The oldest collection of Chinese poetry, more than three hundred songs, odes and hymns. Tr. Legge (en) and Granet (fr, incomplete).
Ah ! solemn is the ancestral temple in its pure stillness.
Reverent and harmonious were the distinguished assistants ;
Great was the number of the officers : –
[All] assiduous followers of the virtue of [king] Wen.
In response to him in heaven,
Grandly they hurried about in the temple.
Distinguished is he and honoured,
And will never be wearied of among men.
The ordinances of Heaven, –
How deep are they and unintermitting !
And oh ! how illustrious,
Was the singleness of the virtue of king Wen !
How does he [now] show his kindness ?
We will receive [his favour],
Striving to be in accord with him, our king Wen ;
And may his remotest descendant be abundantly the same !
Clear, and to be preserved bright,
Are the statutes of king Wen.
From the first sacrifice [to him],
Till now when they have issued in our complete State,
They have been the happy omen of [the fortunes of] Zhou.
Ye, brilliant and accomplished princess,
Have conferred on me this happiness.
Your favours to me are without limit,
And my descendants will preserve [the fruits of] them.
Be not mercenary nor extravagant in your States,
And the king will honour you.
Thinking of this great service,
He will enlarge the dignity of your successors.
What is most powerful is the being the man ; –
Its influence will be felt throughout your States.
What is most distinguished is being virtuous ; –
It will secure the imitation of all the princes.
Ah ! the former kings are not forgotten !
Heaven made the lofty hill,
And king Da brought [the country about] it under cultivation.
He made the commencement with it,
And king Wen tranquilly [carried on the work],
[Till] that rugged [mount] Qi,
Had level roads leading to it.
May their descendants ever preserve it !
Heaven made its determinate appointment,
Which [our] two sovereigns received.
King Cheng did not dare to rest idly in it.
But night and day enlarged its foundations by his deep and silent virtue.
How did he continue and glorify [his heritage],
Exerting all his heart,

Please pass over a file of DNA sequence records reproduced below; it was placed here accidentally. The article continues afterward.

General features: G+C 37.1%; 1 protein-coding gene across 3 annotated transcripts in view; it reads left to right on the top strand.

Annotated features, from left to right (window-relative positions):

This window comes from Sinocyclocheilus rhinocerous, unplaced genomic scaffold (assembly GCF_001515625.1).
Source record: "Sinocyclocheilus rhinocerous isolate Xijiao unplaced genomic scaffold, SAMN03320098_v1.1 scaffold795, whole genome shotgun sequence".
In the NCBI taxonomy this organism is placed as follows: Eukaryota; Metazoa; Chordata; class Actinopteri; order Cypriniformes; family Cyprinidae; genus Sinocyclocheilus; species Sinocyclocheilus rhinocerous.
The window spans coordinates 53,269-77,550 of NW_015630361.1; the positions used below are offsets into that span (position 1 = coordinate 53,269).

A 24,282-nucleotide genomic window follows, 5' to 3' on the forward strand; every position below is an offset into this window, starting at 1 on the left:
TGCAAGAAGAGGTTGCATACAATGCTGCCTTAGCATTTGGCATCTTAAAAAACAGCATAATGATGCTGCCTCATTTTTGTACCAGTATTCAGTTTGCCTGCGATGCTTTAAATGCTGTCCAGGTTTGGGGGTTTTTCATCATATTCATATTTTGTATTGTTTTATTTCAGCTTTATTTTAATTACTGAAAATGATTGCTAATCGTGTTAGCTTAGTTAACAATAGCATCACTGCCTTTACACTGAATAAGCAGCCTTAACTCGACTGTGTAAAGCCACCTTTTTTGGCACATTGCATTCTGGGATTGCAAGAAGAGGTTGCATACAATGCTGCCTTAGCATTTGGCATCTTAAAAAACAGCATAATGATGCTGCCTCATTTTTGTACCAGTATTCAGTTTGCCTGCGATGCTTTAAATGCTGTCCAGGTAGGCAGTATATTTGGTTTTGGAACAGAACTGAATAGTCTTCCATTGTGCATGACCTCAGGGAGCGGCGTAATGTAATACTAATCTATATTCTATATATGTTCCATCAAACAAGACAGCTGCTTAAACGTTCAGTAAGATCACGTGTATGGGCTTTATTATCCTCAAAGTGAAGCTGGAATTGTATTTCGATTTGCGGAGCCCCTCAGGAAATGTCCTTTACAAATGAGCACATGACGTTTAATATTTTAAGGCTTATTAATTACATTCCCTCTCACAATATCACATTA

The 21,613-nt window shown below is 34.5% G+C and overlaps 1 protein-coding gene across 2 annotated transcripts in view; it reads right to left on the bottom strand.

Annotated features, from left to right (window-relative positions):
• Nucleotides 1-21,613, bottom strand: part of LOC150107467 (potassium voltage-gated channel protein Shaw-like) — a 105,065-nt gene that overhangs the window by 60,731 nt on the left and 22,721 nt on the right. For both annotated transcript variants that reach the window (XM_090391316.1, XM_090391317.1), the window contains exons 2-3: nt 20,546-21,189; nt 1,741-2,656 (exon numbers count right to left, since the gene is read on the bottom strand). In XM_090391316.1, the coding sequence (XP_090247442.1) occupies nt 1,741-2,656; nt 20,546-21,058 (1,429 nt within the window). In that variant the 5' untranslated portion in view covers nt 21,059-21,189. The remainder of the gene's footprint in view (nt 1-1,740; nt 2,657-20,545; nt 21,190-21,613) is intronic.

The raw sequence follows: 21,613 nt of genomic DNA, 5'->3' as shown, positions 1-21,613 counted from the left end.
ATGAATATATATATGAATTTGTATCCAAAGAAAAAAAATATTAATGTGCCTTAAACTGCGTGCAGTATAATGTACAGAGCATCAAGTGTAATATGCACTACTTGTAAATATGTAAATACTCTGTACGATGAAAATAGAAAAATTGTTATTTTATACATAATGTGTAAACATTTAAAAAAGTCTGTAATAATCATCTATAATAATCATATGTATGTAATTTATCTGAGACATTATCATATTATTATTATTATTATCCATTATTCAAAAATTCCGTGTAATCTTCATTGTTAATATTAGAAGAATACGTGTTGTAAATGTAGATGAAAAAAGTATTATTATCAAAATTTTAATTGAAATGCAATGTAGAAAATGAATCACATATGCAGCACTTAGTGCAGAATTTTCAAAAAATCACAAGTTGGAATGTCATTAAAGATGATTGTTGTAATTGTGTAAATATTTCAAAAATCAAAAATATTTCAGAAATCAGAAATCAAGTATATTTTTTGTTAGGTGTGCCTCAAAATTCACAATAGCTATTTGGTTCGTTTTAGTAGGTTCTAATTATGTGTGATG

And so securing its tranquillity !
I have brought my offerings,
A ram and a bull.
May Heaven accept them !
I imitate and follow and observe the statutes of king Wen,
Seeking daily to secure the tranquillity of hte kingdom.
King Wen, the Blesser,
Has descended on the right and accepted [the offerings].
Do not I, night and day,
Revere the majesty of Heaven.
Thus to preserve [their favour] ?
Now is he making a progress through the States,
May Heaven accept him as its Son !
Truly are the honour and succession come from it to the House of Zhou.
To his movements,
All respond with tremulous awe.
He has attracted and given rest to all spiritual Beings,
Even to [the Spirits of] the He, and the highest hills.
Truly is the king the sovereign Lord.
Brilliant and illustrious is the House of Zhou.
He has regulated the positions of the princes ;
He has called in shields and spears ;
He has returned to their cases bows and arrows.
I will cultivate admirable virtue,
And display it throughout these great regions : –
Truly will the king preserve the appointment.
The arm of king Wu was full of strength ;
Irresistable was his ardour.
Greatly illustrious were Cheng and Kang,
Kinged by God.
When we consider how Cheng and Kang,
Grandly held all within the four quarters [of the kingdom],
How penetrating was their intelligence !
The bells and drums sound in harmony ;
The sounding stones and flutes blend their notes ;
Abundant blessing is sent down.
Blessing is sent down in large measure ;
Careful and exact is all our deportment ;
We have drunk, and we have eaten, to the full ;
Our happiness and dignity will be prolonged.
O accomplished Hou-ji,
Thou didst prove thyself the correlate of Heaven ;
Thou didst give grain-food to our multitudes ; –
The immense gift of thy goodness.
Thou didst confer on us the wheat and the barley,
Which God appointed for the nourishment of all ;
And without distinction of territory or boundary,
The rules of social duty were diffused throughout these great regions.
The Book of Odes – Shi Jing IV. 1. – Chinese off/on – Français/English
Alias Shijing, Shi Jing, Book of Odes, Book of Songs, Classic of Odes, Classic of Poetry, Livre des Odes, Canon des Poèmes.
The Book of Odes, The Analects, Great Learning, Doctrine of the Mean, Three-characters book, The Book of Changes, The Way and its Power, 300 Tang Poems, The Art of War, Thirty-Six Strategies
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